The diptych was produced in Romemarker sometime between 388 and 401, or in Milanmarker, by the identical border details in the ivory panel of the Maries at the Tomb. The Nicomachi panel measures 29.9 x 12.6 cm, that of the Symmachi 29.8 x 12.2 cm. Both wings depict female figures engaged in religious ritual before sacrificial altars. The Nicomachi tablet in Paris is by far the less well preserved of the pair, having sustained considerable damage in a fire. The ivory is fractured in several places, with some sections of the panel missing completely, together with high-relief areas such as the female figure's face, left hand and right arm. This figure stands before a round altar, holding two lit torches now partially missing. Cymbals hang from a pine tree overhead; both the tree and its hangings are attributes of the goddess Cybele and her consort Attis.

The Symmachi leaf in London features an ivy-crowned woman sprinkling incense over the flames of a square altar garlanded with oak wreaths. A small attendant holding a kantharos and a bowl of fruit assists her. The oak garlands together with the oak tree overhead suggest the worship of Jupiter, while the ivy leaves recall the god Dionysus. The female figures have been variously interpreted as priestesses and as goddesses.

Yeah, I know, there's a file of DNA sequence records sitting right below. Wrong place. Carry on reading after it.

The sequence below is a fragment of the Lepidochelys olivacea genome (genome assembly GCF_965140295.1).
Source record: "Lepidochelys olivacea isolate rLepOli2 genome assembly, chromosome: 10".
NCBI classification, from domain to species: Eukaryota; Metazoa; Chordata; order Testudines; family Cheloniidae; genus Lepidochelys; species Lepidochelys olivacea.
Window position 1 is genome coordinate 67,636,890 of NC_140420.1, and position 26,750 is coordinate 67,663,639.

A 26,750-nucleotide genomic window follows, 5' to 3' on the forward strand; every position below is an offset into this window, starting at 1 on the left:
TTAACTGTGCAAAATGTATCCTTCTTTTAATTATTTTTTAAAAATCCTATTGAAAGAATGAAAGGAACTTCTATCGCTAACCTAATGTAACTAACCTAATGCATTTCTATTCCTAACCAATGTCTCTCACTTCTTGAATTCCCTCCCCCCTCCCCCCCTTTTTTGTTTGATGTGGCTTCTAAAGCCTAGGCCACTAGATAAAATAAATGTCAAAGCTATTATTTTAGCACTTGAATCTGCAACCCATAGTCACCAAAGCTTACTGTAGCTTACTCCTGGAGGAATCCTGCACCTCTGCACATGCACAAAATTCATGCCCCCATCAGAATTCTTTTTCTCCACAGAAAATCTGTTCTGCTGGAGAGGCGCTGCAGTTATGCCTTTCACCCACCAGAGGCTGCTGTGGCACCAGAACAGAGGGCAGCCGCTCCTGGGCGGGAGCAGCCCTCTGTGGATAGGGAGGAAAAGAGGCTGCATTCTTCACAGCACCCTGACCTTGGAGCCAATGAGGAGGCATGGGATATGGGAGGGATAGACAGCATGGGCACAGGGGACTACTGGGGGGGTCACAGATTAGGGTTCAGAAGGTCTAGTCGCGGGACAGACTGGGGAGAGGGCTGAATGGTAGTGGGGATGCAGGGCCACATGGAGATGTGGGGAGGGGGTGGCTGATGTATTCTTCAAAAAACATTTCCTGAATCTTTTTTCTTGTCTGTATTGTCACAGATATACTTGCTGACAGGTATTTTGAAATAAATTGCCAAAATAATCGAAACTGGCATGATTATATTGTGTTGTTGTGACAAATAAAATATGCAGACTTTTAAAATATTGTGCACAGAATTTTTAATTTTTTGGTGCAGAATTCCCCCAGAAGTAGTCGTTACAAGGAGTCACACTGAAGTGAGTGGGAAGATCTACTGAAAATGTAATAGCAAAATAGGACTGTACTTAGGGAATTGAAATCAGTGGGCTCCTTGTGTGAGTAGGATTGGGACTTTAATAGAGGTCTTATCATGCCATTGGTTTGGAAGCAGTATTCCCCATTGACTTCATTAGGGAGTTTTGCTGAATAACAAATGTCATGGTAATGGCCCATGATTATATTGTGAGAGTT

The panels are generally believed to celebrate the alliance through marriage of two senatorial families, the Symmachi and Nicomachi. The most likely candidates are the daughter of Senator Quintus Aurelius Symmachus and Nicomachus Flavianus, the son of his colleague and friend Virius Nicomachus Flavianus, although it has also been suggested that the panels may instead commemorate the marriage of Symmachus' son, Quintus Fabius Memmius Symmachus with the granddaughter of the aforementioned colleague. Diptychs were often commissioned by leading Roman families to celebrate important events, most often the attainment of the consulship. The diptych form, at least originally, served as a pair of covers for wax writing tablets.